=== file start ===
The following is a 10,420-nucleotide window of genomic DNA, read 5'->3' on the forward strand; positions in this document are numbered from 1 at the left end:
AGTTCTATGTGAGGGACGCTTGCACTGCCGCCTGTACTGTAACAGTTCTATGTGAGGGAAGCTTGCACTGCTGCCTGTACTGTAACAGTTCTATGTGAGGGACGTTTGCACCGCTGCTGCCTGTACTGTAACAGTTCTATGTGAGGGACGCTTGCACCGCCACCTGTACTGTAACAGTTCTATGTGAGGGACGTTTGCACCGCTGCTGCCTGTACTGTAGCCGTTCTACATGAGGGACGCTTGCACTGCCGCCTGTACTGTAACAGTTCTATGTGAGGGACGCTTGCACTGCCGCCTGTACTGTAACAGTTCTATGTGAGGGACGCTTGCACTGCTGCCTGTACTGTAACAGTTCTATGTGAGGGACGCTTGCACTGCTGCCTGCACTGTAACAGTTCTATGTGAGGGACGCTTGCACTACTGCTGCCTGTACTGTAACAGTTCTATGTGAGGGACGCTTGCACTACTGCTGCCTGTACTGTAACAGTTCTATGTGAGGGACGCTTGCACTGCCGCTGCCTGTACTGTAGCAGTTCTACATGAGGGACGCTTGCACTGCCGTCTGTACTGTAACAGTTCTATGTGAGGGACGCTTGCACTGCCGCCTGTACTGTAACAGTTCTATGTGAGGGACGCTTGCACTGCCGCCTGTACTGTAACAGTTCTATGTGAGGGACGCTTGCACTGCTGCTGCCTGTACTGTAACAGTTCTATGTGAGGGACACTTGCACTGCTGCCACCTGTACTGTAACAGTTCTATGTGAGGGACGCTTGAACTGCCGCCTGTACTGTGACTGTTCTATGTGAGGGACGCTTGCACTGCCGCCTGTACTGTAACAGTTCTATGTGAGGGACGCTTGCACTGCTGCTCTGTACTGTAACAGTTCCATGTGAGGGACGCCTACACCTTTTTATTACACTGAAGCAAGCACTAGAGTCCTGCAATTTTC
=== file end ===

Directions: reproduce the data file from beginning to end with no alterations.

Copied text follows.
The following is a 10,420-nucleotide window of genomic DNA, read 5'->3' on the forward strand; positions in this document are numbered from 1 at the left end:
AGTTCTATGTGAGGGACGCTTGCACTGCCGCCTGTACTGTAACAGTTCTATGTGAGGGAAGCTTGCACTGCTGCCTGTACTGTAACAGTTCTATGTGAGGGACGTTTGCACCGCTGCTGCCTGTACTGTAACAGTTCTATGTGAGGGACGCTTGCACCGCCACCTGTACTGTAACAGTTCTATGTGAGGGACGTTTGCACCGCTGCTGCCTGTACTGTAGCCGTTCTACATGAGGGACGCTTGCACTGCCGCCTGTACTGTAACAGTTCTATGTGAGGGACGCTTGCACTGCCGCCTGTACTGTAACAGTTCTATGTGAGGGACGCTTGCACTGCTGCCTGTACTGTAACAGTTCTATGTGAGGGACGCTTGCACTGCTGCCTGCACTGTAACAGTTCTATGTGAGGGACGCTTGCACTACTGCTGCCTGTACTGTAACAGTTCTATGTGAGGGACGCTTGCACTACTGCTGCCTGTACTGTAACAGTTCTATGTGAGGGACGCTTGCACTGCCGCTGCCTGTACTGTAGCAGTTCTACATGAGGGACGCTTGCACTGCCGTCTGTACTGTAACAGTTCTATGTGAGGGACGCTTGCACTGCCGCCTGTACTGTAACAGTTCTATGTGAGGGACGCTTGCACTGCCGCCTGTACTGTAACAGTTCTATGTGAGGGACGCTTGCACTGCTGCTGCCTGTACTGTAACAGTTCTATGTGAGGGACACTTGCACTGCTGCCACCTGTACTGTAACAGTTCTATGTGAGGGACGCTTGAACTGCCGCCTGTACTGTGACTGTTCTATGTGAGGGACGCTTGCACTGCCGCCTGTACTGTAACAGTTCTATGTGAGGGACGCTTGCACTGCTGCTCTGTACTGTAACAGTTCCATGTGAGGGACGCCTACACCTTTTTATTACACTGAAGCAAGCACTAGAGTCCTGCAATTTTC